The Oscars 2019 Best Picture nominees include some great films, some not so great - here's our ranking of all eight. The 2019 Academy Award nominations are some of the most controversial in recent years, with less in the way of snubs and more surprising steamrolls.
To be fair, this year's awards race has been a rather odd one from the off, with many movies proclaimed as front-runners early on - First Man, If Beale Street Could Talk, Widows - falling by the wayside as they failed to connect with audiences en masse, leaving a wide open race. In the past months, as various critic groups and guilds announce their nominees and the Golden Globes crowned two surprising winners, it's become clear that there was going to be a gulf between pundits and awards voters.
The results include an odd mix of old-school Oscar bait and progressive social commentary, some of it confusingly mixed together into the same film. Now that everybody's had their say and the predictions are made, it's time to take a closer look at the films leading the pack. Here are the Oscars 2019 Best Picture nominees ranked worst to best.
8. Bohemian Rhapsody
Queen's Greatest Hits 1 is a compilation album so good it now has an Oscar nomination. Strip Bohemian Rhapsody of its music - all of which is blatantly reproduced from the band's albums or live recordings, with the actors doing very little beyond lip-sync - and it's a rote musical biopic with a knockout central performance from Rami Malek as Freddie Mercury and a stellar (if CGI heavy) final sequence. The band's long-gestating biopic is a crowd-pleaser for sure - thanks mainly to that music - but offers surprisingly little more; you'd be forgiven for not even learning the name of all four band members its approach is so light.
The optics on the film are incredibly confusing. Its handling of Freddie Mercury's story sands off so much it's barely his, while reframings - such as Brian May's Highlander song "Who Wants To Live Forever" adjusted to be about Mercury's AIDs diagnosis because that title - further confuse things, and that's before you get to the behind-the-scenes wrangling to replace Bryan Singer with Dexter Fletcher following terrible on-set behavior and sexual assault allegations. Truly a surprising contender.
7. Green Book
In a year that includes so many strongly-motivated explorations of race and prejudice in unique ways, it's galling that Green Book managed to sneak in an Oscar nomination. White guilt has been the default way to handle racism in Hollywood for decades and the Academy has loved it (as many have pointed out, Green Book is in many ways a reverse Driving Miss Daisy), but in 2019 it feels rather antiquated.
Unsurprisingly, Peter Farrelly's film has been subject to controversy on all sides - from its bedtime story account of Don Shirley to the comments from writer (and real-life son of Viggo Mortensen's character) Nick Vallelonga - but fundamentally it's just not a very impressive picture. There are game performances and a lightness to the handling of the narrative, but that often robs it of deeper commentary; Shirley's homosexuality is mined for more "difference" rather than character. The entire purpose of Green Book is to make the audience - presumed white - feel bad but in doing so atoned, with manipulative music and an "aw gee" redemptive arc for Mortensen, and that's really not enough.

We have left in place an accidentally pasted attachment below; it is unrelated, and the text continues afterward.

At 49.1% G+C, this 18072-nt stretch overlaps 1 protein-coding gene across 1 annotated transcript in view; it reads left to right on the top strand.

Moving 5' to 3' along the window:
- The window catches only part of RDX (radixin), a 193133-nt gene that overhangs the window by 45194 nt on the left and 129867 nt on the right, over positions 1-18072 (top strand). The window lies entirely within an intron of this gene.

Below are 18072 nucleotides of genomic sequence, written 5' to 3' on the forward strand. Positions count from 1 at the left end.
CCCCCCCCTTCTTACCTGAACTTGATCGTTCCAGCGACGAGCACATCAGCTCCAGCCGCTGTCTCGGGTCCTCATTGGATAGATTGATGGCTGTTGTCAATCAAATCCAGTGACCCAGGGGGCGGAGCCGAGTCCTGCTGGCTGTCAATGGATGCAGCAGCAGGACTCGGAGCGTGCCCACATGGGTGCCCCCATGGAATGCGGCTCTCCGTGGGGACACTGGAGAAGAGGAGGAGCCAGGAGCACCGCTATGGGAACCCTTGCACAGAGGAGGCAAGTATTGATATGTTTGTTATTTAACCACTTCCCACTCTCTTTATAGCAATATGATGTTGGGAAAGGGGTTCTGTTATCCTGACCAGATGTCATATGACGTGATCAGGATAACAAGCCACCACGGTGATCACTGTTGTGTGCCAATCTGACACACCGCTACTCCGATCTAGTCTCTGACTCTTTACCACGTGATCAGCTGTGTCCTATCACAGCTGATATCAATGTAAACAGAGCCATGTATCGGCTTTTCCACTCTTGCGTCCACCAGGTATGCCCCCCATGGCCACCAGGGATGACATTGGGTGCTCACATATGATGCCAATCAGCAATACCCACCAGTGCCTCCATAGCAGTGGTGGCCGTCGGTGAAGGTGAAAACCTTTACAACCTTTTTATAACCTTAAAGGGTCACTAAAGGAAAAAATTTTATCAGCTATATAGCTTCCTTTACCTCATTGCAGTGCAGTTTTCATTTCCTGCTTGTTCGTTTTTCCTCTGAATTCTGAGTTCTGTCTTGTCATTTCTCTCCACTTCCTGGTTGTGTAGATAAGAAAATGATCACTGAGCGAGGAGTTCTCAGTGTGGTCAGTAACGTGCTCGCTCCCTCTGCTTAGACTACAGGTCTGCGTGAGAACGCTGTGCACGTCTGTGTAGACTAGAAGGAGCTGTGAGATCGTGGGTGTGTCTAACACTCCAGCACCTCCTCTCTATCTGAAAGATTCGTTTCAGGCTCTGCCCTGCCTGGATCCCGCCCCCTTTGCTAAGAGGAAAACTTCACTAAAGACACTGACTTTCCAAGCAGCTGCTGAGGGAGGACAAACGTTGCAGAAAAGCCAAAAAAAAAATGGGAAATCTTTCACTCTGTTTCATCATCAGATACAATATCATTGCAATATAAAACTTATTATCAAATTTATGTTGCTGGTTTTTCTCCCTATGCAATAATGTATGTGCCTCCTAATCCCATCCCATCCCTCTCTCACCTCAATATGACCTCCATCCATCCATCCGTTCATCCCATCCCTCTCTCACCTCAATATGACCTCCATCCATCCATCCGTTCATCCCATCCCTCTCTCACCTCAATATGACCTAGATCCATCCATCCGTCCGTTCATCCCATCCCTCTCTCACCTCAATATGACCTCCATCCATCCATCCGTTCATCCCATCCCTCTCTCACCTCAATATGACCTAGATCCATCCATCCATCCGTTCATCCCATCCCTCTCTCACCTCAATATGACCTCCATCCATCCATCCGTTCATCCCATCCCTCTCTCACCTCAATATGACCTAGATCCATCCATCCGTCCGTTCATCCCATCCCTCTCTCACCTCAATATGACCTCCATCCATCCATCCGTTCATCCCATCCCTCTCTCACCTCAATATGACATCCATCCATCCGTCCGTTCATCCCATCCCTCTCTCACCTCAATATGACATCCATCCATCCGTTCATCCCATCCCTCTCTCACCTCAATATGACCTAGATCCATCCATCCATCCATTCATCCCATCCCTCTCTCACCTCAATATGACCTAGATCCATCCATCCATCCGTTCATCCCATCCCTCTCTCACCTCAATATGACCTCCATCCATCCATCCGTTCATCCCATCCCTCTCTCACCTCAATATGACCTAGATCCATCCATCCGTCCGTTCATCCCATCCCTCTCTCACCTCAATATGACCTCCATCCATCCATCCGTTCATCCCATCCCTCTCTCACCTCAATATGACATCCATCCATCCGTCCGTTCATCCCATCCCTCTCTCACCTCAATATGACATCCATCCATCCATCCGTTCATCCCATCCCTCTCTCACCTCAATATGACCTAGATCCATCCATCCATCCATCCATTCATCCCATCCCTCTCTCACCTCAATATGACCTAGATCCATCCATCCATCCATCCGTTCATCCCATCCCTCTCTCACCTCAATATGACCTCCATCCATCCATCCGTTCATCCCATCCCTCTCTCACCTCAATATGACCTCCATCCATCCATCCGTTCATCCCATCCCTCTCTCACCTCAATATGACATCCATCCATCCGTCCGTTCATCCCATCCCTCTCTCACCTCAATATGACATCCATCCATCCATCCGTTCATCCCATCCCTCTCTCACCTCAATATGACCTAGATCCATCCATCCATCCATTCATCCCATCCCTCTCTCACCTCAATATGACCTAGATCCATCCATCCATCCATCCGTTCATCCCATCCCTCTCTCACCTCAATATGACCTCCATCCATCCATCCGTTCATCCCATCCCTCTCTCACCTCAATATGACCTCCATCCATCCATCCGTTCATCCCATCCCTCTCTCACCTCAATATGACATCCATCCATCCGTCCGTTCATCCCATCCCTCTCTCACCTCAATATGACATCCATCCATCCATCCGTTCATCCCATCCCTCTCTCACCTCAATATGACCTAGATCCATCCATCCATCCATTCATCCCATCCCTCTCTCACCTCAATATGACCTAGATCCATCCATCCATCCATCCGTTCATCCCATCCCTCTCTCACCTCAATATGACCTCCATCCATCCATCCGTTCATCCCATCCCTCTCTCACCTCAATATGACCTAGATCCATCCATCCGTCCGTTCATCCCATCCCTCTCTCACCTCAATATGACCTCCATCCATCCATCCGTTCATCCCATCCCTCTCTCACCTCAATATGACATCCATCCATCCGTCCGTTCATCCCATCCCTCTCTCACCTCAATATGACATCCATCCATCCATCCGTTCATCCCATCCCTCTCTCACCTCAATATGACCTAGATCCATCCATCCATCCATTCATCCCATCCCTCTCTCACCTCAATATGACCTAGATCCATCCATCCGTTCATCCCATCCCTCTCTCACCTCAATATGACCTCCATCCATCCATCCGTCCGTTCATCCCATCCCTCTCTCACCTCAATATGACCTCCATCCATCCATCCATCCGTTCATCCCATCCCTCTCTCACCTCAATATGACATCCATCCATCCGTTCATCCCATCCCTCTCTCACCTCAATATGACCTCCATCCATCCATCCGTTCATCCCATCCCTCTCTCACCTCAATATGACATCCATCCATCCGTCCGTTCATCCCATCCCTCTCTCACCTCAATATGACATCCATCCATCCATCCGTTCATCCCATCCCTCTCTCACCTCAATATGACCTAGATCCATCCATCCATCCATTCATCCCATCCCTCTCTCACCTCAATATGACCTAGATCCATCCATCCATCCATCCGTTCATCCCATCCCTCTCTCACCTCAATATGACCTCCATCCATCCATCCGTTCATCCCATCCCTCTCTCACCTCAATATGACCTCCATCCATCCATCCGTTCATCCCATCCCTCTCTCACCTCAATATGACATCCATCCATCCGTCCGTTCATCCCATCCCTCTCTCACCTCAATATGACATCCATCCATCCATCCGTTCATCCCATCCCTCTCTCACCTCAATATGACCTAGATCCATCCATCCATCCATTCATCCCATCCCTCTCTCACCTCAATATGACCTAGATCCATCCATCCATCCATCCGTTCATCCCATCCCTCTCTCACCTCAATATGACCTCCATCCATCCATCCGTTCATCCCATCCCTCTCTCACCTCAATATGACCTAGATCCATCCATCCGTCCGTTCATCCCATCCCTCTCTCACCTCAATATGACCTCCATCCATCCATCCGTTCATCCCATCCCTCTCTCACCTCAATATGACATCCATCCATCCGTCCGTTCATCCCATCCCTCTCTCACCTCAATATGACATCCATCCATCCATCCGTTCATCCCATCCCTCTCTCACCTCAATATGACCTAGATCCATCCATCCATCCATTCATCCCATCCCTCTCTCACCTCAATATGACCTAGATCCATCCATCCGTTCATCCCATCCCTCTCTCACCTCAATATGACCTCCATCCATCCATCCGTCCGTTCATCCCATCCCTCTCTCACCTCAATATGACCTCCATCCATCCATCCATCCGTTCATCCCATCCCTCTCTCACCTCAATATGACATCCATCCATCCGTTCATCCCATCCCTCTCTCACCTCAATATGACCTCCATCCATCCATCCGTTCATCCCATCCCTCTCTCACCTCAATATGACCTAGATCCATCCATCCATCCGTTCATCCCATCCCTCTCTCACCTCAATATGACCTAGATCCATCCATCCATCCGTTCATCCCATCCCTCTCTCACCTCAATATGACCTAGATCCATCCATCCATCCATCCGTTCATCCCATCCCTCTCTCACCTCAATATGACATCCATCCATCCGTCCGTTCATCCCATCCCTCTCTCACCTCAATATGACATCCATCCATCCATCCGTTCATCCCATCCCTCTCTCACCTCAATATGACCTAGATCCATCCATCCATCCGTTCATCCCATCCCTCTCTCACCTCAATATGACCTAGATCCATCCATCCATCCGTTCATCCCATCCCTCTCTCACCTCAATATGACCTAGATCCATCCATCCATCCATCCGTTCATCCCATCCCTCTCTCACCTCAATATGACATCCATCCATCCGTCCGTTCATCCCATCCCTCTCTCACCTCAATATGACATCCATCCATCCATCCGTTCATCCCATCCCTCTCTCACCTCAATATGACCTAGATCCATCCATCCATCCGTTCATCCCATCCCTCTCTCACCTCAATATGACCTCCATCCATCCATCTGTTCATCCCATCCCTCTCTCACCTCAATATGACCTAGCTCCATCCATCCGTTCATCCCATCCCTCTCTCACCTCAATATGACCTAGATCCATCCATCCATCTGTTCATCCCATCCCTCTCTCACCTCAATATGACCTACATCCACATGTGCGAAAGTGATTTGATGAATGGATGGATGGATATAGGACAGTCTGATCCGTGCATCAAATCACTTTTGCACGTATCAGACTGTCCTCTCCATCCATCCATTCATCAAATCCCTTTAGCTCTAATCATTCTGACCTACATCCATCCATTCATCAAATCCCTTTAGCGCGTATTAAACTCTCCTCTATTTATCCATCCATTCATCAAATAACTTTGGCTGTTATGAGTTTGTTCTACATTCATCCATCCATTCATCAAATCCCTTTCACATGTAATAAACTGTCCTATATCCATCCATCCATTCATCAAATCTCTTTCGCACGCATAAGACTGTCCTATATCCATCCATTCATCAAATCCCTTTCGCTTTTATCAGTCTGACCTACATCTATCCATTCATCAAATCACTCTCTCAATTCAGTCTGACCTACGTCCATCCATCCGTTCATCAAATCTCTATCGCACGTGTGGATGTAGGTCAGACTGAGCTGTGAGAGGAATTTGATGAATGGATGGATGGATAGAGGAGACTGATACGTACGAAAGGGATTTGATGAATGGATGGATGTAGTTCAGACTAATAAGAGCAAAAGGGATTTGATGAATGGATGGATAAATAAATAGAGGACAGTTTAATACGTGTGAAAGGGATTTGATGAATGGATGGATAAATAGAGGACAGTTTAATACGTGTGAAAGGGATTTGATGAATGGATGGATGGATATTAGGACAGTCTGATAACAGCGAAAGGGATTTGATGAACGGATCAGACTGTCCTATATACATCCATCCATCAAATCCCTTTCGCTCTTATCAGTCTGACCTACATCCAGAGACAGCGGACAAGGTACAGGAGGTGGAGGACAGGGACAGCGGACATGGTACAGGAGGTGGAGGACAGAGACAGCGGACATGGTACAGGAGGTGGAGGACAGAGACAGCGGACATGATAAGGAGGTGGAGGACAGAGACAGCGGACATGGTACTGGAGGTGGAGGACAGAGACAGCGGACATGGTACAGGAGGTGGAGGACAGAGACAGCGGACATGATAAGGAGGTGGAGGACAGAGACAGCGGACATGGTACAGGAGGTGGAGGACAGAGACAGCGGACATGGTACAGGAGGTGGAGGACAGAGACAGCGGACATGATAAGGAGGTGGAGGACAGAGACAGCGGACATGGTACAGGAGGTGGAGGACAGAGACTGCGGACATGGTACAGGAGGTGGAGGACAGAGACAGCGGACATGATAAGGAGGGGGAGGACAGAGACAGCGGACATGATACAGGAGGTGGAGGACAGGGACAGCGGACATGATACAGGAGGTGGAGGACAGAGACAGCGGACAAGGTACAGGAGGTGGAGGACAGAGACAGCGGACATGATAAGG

Vice opens by stating the quietest person in the room is also the smartest, then proceeds to spend two hours screaming about how smart it is. Christian Bale goes all in as Dick Cheney and has fantastic support from a The Master-channeling Amy Adams, caricaturish Sam Rockwell and slimy Steve Carrell, but their efforts are wasted when Adam McKay's directing is so working against. His style of constant fourth-wall breaking is initially entertaining but ultimately makes it impossible for him to make a proper point. As with The Big Short on the financial crisis before it, this invests a lot of time making Dick Cheney appear more complicated than he needs to be just so it can then delight in simplifying it to explain it to the masses; it's interesting but hardly enlightening.
A post-credits scene where the film calls out Fast and the Furious for being empty entertainment may appeal to Academy voters, but comes across as contemptible considering Vice was made by the director of Anchorman: The Legend Continues.
5. The Favourite
Yorgos Lanthimos is a divisive director. Both The Lobster and The Killing of the Sacred Deer are critical darlings, yet for many his monotone, black comic delivery can be too oppressive. Thankfully, with The Favourite he's only on directing duties, meaning his efforts can be somewhat more focused. This is a decadent film, a lavish, stylized recreation of 1700s England full of weird animal games and physical power plays, shot in fisheye lenses that shed any sense of this being a royal movie. The core trio of performances from Olivia Colman, Emma Stone and Rachel Weisz are career best for each, and if none end up winning on the night that's only down to the quality of competition.
It's just a shame that, for all the visual and technical majesty, The Favourite doesn't have a very engaging story to latch onto. The bickering between Queen Anne and her close confidants escalates suitably, yet the dryness of its delivery serves as a barrier.
Read More: The Favourite: True Story & Ending Explained